Now all roads lead to France and heavy is the tread
Of the living; but the dead returning lightly dance.
Edward Thomas, Roads

Tuesday, December 4, 2018

A Lab of One's Own
Reviewed by James M. Gallen

A Lab of One's Own

by Patricia Fara
Oxford University Press, 2018

The story of the Great War is not just the story of generals and Doughboys, kings and politicians, heroism and cowardice, life and death. It is also the story of the social change that flowed from and followed in the war's wake. A Lab Of One's Own is the story of women's suffrage and admission to scientific laboratories in Britain during the Great War.

The Great War caused great changes in Britain. Wartime demands and the numbers of men drawn to the front created both the demand and need for women to enter the work place. The recognition of the contributions of women provided support for women's votes.

In 1914 Britain was a cauldron of strife between business and labor, among classes and ideologies. The rise of a common enemy summoned men, and women, to rally for king and country. The demand for female workers in industry flowed from two forces As men entered the armed forces their places were taken by women. As the blockade halted German imports Britain found itself running out of scientific supplies, including electric generators, tungsten, explosives medical drugs, and high-quality glass for range-finders. As prominent citizens accused the government of causing the deaths of their sons by not providing adequate equipment, the demand for increased and improved production lead to the establishment of the Ministry of Munitions, which started establishing factories all over the country.

In the absence of trained and available men they were largely operated by women. By the end of the war three million women were working in industry. Their contributions to the war effort were recognized by Prime Minister Lloyd: "Who works, fights" and referring to women "(W)e have found that we could not carry on the war without them." Faced with such evidence women were added to the voters' rolls.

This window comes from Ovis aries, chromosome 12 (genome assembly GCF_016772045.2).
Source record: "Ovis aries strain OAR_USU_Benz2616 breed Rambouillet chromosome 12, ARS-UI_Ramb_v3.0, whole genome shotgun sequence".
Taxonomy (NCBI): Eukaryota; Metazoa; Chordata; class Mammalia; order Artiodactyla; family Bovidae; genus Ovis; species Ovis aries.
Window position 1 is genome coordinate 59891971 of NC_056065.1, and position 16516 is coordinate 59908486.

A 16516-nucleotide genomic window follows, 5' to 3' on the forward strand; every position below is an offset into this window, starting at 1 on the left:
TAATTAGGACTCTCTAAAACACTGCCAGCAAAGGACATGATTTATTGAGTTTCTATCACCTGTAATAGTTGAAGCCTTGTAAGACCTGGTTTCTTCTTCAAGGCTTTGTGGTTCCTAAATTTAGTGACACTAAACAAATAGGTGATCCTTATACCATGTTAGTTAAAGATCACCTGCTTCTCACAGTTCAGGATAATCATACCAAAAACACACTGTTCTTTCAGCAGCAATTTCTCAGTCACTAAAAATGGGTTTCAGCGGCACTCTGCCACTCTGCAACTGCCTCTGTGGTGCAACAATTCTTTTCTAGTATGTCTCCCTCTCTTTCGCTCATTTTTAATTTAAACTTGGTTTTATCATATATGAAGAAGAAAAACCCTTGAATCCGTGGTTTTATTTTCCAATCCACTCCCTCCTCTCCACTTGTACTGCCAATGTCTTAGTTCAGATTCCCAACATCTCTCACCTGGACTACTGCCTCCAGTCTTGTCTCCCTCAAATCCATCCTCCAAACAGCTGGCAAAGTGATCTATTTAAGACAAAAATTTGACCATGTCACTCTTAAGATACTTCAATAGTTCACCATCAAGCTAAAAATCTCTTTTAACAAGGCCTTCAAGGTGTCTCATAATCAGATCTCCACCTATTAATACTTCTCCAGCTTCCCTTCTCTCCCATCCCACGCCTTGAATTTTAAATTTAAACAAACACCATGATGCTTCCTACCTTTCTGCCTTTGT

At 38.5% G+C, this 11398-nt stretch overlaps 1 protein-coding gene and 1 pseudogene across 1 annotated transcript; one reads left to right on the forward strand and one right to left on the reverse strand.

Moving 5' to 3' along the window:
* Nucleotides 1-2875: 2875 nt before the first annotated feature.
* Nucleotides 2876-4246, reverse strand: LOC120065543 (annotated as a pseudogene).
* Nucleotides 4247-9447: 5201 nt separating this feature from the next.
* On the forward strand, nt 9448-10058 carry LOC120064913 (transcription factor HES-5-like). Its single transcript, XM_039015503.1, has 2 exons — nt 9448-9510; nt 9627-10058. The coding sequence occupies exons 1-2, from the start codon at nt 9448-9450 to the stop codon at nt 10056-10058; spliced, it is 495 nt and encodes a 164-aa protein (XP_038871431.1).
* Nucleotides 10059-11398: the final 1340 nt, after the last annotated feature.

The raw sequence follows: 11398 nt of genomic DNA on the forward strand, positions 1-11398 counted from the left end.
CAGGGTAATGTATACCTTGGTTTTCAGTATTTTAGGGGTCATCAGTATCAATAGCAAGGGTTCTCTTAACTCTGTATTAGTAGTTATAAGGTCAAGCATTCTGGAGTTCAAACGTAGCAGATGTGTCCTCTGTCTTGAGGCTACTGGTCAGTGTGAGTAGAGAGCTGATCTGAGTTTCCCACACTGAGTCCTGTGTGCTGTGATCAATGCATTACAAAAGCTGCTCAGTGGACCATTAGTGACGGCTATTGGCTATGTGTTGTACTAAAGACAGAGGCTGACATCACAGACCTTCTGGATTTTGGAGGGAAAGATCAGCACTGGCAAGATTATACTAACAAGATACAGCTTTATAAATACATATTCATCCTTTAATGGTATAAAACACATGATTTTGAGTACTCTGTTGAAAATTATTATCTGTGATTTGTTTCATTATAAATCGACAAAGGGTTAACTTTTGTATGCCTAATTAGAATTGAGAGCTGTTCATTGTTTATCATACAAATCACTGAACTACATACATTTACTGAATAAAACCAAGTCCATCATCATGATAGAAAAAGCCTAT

New munitions manufacturers expanded their capacity to produce cordite, a low explosive that had already replaced gunpowder as a propellant, and TNT, a high explosive previously made in Germany that was needed to fill shells. They relied on women to fill their workforces. They justified this necessity with the comment that "Girls are more diligent in work within their capacity than boys—they are keen to do as much as possible and are more easily trained." So valuable were women's' concentrations that Lloyd George told the House of Commons that "it is not too much to say that our Armies have been saved and victory assured by the women in the munition factories where they helped produce aeroplanes, howitzer bombs, shrapnel bullets, shells, machine tools, mines, and have taken part in shipbuilding."

Opportunities for women created by the war often evaporated with the return of peace. Female doctors who were deemed adequate to perform surgery on battle casualties were relegated to treat only women or to emigrate. In many other occupations returning men squeezed women back to their old occupations. Nevertheless, like toothpaste that cannot be put back into the tube, the world of Britain's women could not totally return to the previous status quo. Exclusion of women from occupations could no longer be justified on the basis of competency. Because of wartime training and expanded education, a higher proportion of women had professional qualifications in science, engineering and medicine, and more single women were demanding to earn their own living. Perceptions of the abilities of women were irreversibly altered. Women previously limited to food production were now permitted to move into the laboratory.

A Lab Of One's Own is not totally a Great War book. Its focus is a collection of story lines of scientists and suffragettes told through narratives of themes and biographical snippets of women who entered scientific fields and led the suffrage movement. I found author Patricia Fara's writing style to be uncoordinated and hard to follow. Perhaps that is because, as an American, I am not familiar with many of the personalities referenced. I think this work may be best appreciated by students of early 20th-century gender issues in Great Britain.

James M. Gallen

1 comment:

  1. A good critical review, Jim. The book gives solid evidence of how war can so often change social order. Many thanks!